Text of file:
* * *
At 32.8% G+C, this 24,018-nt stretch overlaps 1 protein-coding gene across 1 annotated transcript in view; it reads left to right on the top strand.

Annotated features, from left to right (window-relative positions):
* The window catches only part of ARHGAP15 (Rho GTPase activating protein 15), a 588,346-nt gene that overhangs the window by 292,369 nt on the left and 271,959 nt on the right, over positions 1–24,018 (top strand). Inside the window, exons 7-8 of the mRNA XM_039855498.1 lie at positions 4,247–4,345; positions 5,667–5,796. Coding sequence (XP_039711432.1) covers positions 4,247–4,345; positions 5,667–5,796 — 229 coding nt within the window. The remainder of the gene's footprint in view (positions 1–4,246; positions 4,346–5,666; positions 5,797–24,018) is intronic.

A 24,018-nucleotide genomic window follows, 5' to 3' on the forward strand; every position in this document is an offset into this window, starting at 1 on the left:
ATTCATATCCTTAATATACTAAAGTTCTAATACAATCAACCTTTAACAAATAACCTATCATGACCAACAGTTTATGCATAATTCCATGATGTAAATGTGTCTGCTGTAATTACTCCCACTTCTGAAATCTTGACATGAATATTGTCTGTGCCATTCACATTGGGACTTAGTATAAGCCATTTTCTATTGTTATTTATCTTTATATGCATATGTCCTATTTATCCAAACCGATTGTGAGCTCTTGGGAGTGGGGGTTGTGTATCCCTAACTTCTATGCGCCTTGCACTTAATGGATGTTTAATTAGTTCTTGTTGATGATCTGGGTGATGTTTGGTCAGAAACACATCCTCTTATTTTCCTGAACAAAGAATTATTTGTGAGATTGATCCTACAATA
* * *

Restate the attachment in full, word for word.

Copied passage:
At 32.8% G+C, this 24,018-nt stretch overlaps 1 protein-coding gene across 1 annotated transcript in view; it reads left to right on the top strand.

Annotated features, from left to right (window-relative positions):
* The window catches only part of ARHGAP15 (Rho GTPase activating protein 15), a 588,346-nt gene that overhangs the window by 292,369 nt on the left and 271,959 nt on the right, over positions 1–24,018 (top strand). Inside the window, exons 7-8 of the mRNA XM_039855498.1 lie at positions 4,247–4,345; positions 5,667–5,796. Coding sequence (XP_039711432.1) covers positions 4,247–4,345; positions 5,667–5,796 — 229 coding nt within the window. The remainder of the gene's footprint in view (positions 1–4,246; positions 4,346–5,666; positions 5,797–24,018) is intronic.

A 24,018-nucleotide genomic window follows, 5' to 3' on the forward strand; every position in this document is an offset into this window, starting at 1 on the left:
ATTCATATCCTTAATATACTAAAGTTCTAATACAATCAACCTTTAACAAATAACCTATCATGACCAACAGTTTATGCATAATTCCATGATGTAAATGTGTCTGCTGTAATTACTCCCACTTCTGAAATCTTGACATGAATATTGTCTGTGCCATTCACATTGGGACTTAGTATAAGCCATTTTCTATTGTTATTTATCTTTATATGCATATGTCCTATTTATCCAAACCGATTGTGAGCTCTTGGGAGTGGGGGTTGTGTATCCCTAACTTCTATGCGCCTTGCACTTAATGGATGTTTAATTAGTTCTTGTTGATGATCTGGGTGATGTTTGGTCAGAAACACATCCTCTTATTTTCCTGAACAAAGAATTATTTGTGAGATTGATCCTACAATA